Chronic Myeloid Leukemia (CML) is an aging-associated disease (approximately half of cases are diagnosed in people older than 65) caused by reciprocal translocation between chromosomes 9 and 22 that give rise to the Philadelphia chromosome (Ph) and the BCR-ABL gene formation that encodes an oncoprotein tyrosine kinase with an aberrant activity in the hematopoietic stem cells (8, 9). Age has been included as a poor prognostic factor for survival in CML (10, 11). About half of the patients diagnosed with CML are between 60 and 65 years old (12–14) and the response to disease and life expectancy is lower in older patients with chronic phase of CML than in younger patients (15, 16). However, elderly CML patients are underrepresented in clinical studies having a reduced access to investigational therapies and median age of CML patients in cancer registries and patients included in clinical trials differs by 10–20 years (13, 14), supporting the interest to study immune parameters in elderly CML patients.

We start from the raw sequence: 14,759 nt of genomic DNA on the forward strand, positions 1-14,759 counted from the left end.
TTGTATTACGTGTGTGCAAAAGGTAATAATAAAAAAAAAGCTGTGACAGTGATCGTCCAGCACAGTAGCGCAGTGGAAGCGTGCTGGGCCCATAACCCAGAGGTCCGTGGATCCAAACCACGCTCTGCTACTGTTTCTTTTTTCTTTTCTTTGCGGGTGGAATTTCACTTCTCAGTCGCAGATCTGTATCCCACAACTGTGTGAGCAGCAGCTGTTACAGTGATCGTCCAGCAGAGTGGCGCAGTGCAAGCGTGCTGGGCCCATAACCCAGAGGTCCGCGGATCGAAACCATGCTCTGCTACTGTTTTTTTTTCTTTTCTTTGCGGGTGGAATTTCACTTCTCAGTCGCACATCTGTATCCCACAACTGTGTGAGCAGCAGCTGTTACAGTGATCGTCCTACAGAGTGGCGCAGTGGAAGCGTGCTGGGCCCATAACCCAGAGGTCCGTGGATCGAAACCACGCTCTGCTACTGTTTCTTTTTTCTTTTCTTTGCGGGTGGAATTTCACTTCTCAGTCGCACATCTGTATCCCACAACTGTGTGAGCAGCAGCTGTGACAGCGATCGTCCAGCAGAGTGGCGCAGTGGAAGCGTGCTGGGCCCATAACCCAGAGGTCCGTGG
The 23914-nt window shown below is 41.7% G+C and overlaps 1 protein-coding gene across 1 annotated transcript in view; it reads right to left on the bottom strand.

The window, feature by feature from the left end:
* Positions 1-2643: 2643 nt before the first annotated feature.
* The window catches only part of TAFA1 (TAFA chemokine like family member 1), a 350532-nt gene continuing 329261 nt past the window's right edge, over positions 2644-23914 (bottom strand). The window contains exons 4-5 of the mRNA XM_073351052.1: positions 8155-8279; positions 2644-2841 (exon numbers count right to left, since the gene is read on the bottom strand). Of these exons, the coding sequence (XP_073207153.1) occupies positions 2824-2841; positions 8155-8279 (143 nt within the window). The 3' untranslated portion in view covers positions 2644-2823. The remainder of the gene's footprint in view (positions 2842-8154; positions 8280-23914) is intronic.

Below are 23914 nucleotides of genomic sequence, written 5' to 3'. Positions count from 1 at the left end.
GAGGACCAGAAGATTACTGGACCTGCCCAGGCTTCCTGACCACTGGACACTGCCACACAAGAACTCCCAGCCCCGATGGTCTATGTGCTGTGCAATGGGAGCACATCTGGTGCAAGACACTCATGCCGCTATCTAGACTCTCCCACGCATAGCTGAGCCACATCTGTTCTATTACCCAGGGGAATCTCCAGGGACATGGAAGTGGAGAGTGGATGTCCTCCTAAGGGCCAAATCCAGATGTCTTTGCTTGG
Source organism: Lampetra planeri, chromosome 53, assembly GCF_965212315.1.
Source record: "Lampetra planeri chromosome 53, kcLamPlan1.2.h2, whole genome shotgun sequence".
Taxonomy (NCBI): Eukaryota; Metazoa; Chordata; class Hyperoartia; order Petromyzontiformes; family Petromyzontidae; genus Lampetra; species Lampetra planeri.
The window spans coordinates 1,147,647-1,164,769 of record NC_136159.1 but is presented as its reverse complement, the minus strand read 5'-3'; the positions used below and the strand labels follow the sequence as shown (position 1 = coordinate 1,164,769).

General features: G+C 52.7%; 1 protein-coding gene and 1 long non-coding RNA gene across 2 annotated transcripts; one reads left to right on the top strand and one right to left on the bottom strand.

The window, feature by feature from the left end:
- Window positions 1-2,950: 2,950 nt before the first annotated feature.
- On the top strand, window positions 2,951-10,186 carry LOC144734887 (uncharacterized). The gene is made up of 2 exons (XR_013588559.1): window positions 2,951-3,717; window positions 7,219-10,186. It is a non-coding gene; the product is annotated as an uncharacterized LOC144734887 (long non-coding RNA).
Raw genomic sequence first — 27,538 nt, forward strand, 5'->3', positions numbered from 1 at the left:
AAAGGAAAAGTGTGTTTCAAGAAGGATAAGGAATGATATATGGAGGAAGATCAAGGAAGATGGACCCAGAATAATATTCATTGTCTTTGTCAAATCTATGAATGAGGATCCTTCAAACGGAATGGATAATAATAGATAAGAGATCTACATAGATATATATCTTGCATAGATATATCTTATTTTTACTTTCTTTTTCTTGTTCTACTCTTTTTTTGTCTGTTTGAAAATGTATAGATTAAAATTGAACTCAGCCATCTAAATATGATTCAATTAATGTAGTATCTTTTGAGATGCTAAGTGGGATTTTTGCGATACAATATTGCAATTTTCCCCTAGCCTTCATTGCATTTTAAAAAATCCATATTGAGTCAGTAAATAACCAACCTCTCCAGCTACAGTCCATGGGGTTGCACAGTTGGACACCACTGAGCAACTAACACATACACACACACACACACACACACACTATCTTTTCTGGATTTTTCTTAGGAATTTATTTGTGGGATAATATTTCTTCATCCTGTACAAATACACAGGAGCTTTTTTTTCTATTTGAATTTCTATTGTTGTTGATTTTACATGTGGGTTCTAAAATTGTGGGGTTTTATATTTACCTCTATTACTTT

Immunosenescence is defined as age-associated dysregulation and dysfunction of the immune system characterized by impaired protective immunity and decreased efficacy of vaccines (17–20). These changes mainly affect the adaptive immune response (21) although consistent findings reveal that innate immune response is also affected (22, 23). In addition to age, situations of chronic activation of the human immune system, such as viral infections, autoimmune diseases and cancer, are involved in the development of immunosenescence (24–27).